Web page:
Parathas are supposed to be soft, rich and flaky, an indulgent flatbread. But if you’re a health nut like me who has a healthy diet parathas may not get to feature that often in your Indian bread basket except maybe on special occasions. However, you can enjoy these parathas like you would normal parathas with vegetables or meat curries or even daal and achaar (pickles) guilt free. All you need to ensure is that the ghee is not used very liberally and that you throw in some ground flax seeds into the dough mix.

Flax seeds are considered to be a wonder food and have quite a hefty reputation in the health community. Not only are they rich in healthy fats, namely essential Omega 3 fatty acids but also contain both soluble and insoluble fibers. I prefer to buy whole organic flax seeds and grind them as and when I need. Whole seeds are easier to store. They remain fresh and retain flavours longer than ground flax which if stored for too long tends to smell stale and taste rancid. It is also widely advised to consume ground flax seeds rather than whole as whole seeds have a very high chance of passing through our system completely undigested and unused. It has a nutty taste and is too dry to eat it by itself so I usually use freshly ground flax in yogurt, oatmeal, pancakes, rotis and parathas. Here’s how I make my flax seed parathas:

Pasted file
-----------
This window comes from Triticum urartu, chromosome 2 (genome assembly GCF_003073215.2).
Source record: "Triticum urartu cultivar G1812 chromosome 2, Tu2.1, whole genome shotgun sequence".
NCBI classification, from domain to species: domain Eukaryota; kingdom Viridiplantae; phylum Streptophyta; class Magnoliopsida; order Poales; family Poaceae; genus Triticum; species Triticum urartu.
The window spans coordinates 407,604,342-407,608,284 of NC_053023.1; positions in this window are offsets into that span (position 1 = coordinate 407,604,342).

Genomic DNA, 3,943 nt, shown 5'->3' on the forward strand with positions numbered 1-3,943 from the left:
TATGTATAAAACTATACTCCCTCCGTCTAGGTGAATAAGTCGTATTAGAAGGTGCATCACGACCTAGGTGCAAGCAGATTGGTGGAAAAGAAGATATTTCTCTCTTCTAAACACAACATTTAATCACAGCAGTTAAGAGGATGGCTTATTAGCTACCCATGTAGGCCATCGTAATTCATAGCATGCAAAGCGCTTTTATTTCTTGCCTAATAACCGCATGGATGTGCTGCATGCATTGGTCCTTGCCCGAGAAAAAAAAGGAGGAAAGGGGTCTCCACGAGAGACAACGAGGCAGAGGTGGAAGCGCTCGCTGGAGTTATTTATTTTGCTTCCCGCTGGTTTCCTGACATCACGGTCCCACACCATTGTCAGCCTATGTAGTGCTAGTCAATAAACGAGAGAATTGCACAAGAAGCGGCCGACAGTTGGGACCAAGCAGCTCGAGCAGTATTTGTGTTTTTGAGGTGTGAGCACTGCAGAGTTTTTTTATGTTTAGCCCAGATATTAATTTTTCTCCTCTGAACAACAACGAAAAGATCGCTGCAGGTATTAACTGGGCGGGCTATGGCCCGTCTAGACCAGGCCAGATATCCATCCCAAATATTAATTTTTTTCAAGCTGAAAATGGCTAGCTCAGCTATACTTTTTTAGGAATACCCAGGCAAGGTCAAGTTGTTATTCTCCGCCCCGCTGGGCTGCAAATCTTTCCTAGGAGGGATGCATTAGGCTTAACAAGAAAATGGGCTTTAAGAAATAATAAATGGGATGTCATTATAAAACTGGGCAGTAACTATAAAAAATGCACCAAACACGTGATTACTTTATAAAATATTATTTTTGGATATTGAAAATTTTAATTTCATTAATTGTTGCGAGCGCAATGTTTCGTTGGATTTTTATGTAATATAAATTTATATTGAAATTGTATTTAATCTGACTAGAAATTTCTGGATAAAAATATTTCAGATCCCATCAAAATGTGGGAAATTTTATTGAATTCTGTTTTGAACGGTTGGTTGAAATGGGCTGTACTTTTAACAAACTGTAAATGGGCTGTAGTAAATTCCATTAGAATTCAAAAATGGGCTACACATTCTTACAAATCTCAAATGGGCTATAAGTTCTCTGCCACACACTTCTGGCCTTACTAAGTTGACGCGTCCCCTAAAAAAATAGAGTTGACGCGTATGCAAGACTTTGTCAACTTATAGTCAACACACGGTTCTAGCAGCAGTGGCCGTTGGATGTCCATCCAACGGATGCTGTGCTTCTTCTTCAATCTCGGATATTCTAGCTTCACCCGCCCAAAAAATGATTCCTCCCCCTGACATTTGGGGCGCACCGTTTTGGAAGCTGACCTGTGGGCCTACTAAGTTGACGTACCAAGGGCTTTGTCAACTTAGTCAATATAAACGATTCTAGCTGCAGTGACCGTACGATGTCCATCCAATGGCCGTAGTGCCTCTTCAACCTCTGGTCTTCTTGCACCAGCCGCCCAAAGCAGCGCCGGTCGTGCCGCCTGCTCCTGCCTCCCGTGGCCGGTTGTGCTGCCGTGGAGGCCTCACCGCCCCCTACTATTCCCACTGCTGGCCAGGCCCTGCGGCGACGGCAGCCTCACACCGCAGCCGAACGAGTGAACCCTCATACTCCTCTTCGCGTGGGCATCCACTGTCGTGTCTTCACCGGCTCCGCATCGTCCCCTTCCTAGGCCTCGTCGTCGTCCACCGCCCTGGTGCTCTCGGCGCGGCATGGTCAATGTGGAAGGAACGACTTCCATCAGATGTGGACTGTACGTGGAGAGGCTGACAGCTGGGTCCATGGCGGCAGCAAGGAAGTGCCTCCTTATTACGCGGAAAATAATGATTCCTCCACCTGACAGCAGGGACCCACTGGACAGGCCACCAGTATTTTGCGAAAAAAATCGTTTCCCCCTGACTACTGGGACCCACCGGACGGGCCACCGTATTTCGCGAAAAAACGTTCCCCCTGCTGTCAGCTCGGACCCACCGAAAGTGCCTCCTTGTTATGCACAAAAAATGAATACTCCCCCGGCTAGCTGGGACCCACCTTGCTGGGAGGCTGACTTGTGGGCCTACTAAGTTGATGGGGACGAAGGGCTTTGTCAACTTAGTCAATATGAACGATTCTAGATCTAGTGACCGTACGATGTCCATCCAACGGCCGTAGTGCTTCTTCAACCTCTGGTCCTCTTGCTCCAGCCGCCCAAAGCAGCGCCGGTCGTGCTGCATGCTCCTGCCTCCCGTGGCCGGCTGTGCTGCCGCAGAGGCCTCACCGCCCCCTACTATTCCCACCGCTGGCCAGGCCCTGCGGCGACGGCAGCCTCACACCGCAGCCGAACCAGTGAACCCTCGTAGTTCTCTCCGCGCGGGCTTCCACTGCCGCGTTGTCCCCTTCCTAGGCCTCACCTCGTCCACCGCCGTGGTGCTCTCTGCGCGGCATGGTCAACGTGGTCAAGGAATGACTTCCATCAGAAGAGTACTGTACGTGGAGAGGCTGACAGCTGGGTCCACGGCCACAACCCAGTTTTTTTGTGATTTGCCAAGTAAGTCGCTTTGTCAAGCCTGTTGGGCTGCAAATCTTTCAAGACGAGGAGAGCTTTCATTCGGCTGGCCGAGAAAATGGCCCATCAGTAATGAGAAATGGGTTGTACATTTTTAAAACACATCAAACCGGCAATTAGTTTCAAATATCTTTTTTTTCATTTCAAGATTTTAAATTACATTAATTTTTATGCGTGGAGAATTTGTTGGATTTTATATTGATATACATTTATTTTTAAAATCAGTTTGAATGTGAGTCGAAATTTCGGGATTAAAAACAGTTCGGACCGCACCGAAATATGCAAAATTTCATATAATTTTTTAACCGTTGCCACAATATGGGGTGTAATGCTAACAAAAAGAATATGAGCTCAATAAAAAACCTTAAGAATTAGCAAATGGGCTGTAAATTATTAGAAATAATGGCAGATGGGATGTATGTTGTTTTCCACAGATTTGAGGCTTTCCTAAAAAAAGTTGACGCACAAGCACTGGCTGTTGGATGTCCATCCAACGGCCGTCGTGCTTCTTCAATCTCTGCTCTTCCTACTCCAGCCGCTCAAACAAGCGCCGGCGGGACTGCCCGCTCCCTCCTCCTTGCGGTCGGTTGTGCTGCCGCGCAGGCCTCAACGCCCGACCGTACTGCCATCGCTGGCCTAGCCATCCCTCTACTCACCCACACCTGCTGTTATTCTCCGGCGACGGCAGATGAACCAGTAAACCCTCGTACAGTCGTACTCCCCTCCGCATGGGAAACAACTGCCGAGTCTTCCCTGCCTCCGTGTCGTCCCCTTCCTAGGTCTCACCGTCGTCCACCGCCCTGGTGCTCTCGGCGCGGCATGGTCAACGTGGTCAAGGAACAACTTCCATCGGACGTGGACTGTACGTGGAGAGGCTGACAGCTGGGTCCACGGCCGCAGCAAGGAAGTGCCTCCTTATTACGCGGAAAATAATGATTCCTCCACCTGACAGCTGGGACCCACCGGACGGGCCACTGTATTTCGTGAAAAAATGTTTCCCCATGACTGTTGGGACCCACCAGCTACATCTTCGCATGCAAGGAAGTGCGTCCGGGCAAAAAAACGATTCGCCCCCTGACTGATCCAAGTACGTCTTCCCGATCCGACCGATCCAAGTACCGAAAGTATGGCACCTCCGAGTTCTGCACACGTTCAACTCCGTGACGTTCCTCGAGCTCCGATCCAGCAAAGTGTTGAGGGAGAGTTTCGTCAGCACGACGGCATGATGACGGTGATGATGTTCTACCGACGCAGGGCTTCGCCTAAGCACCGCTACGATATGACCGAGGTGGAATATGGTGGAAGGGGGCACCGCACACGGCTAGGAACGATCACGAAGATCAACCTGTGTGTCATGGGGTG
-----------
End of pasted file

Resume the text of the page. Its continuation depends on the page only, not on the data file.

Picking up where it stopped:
I buy organic whole flax seeds. Whole flax seeds are easier to store.

1. Wholewheat flour (atta) – 1 cup
2. Flax seeds (ground)- 2 tablespoons
3. Ghee – 2 tablespoons
4. Salt – a pinch
5. Water – as needed
This will yield about 5 – 6 parathas.

It is advisable to use ground flax seed as opposed to whole.

1. On a flat shallow container take the flour and start kneading it with 1 tablespoon of ghee and water. Once a dough starts to form add the freshly ground flax seeds and knead for a while longer so as to allow the seeds to spread evenly throughout the dough.
2. Cover and let it rest for about 25-30 mins.
3. From the larger dough pull out smaller spheres of dough (about the size of a toddler’s fist) and begin to flatten it out with a rolling pin. I like round shaped parathas as compared to triangular or square ones which are very popular shapes in a lot of Bengali households.
4. On a non-stick tawa (Indian frying/ dripping pan) add a few drops of ghee from the remaining ghee and start shallow frying the parathas. Make sure that the heat is not too high or the parathas will get burnt on the top surface and won’t cook through.
5. Enjoy the parathas with whatever you like; with yogurt and pickles or with home cooked veggies or daal or meat.

Flax seed parathas with pork curry.

So, now you don’t have to wait for that party or special occasion to enjoy your paratha. Not only do these parathas have a soft and flaky texture they also have a distinct nutty flavour thanks to the flax seeds. Now you can have your paratha and eat it too.

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